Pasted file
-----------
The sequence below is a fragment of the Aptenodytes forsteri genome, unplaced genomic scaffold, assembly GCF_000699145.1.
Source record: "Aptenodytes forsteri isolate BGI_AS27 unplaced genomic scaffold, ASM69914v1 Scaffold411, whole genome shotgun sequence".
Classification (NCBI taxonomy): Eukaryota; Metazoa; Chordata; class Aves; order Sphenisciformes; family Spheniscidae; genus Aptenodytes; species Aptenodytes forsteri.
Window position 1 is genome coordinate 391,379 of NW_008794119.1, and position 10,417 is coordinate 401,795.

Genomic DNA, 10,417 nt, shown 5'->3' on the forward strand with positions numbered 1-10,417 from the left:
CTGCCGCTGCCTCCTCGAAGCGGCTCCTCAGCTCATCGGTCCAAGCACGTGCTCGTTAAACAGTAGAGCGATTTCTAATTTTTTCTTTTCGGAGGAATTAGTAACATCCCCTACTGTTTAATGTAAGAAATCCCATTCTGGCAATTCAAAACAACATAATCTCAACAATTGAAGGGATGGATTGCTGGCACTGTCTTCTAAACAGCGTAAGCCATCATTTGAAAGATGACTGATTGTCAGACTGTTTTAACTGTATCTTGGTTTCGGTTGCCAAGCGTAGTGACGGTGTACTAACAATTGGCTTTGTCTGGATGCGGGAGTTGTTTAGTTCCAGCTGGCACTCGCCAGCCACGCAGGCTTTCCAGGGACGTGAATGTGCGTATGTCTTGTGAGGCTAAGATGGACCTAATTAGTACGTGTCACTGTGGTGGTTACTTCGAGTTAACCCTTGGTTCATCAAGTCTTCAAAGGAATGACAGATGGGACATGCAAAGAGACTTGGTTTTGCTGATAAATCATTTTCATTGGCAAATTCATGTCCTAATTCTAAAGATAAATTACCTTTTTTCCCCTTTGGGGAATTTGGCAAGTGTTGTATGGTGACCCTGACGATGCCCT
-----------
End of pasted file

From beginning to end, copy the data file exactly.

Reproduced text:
The sequence below is a fragment of the Aptenodytes forsteri genome, unplaced genomic scaffold, assembly GCF_000699145.1.
Source record: "Aptenodytes forsteri isolate BGI_AS27 unplaced genomic scaffold, ASM69914v1 Scaffold411, whole genome shotgun sequence".
Classification (NCBI taxonomy): Eukaryota; Metazoa; Chordata; class Aves; order Sphenisciformes; family Spheniscidae; genus Aptenodytes; species Aptenodytes forsteri.
Window position 1 is genome coordinate 391,379 of NW_008794119.1, and position 10,417 is coordinate 401,795.

Genomic DNA, 10,417 nt, shown 5'->3' on the forward strand with positions numbered 1-10,417 from the left:
CTGCCGCTGCCTCCTCGAAGCGGCTCCTCAGCTCATCGGTCCAAGCACGTGCTCGTTAAACAGTAGAGCGATTTCTAATTTTTTCTTTTCGGAGGAATTAGTAACATCCCCTACTGTTTAATGTAAGAAATCCCATTCTGGCAATTCAAAACAACATAATCTCAACAATTGAAGGGATGGATTGCTGGCACTGTCTTCTAAACAGCGTAAGCCATCATTTGAAAGATGACTGATTGTCAGACTGTTTTAACTGTATCTTGGTTTCGGTTGCCAAGCGTAGTGACGGTGTACTAACAATTGGCTTTGTCTGGATGCGGGAGTTGTTTAGTTCCAGCTGGCACTCGCCAGCCACGCAGGCTTTCCAGGGACGTGAATGTGCGTATGTCTTGTGAGGCTAAGATGGACCTAATTAGTACGTGTCACTGTGGTGGTTACTTCGAGTTAACCCTTGGTTCATCAAGTCTTCAAAGGAATGACAGATGGGACATGCAAAGAGACTTGGTTTTGCTGATAAATCATTTTCATTGGCAAATTCATGTCCTAATTCTAAAGATAAATTACCTTTTTTCCCCTTTGGGGAATTTGGCAAGTGTTGTATGGTGACCCTGACGATGCCCT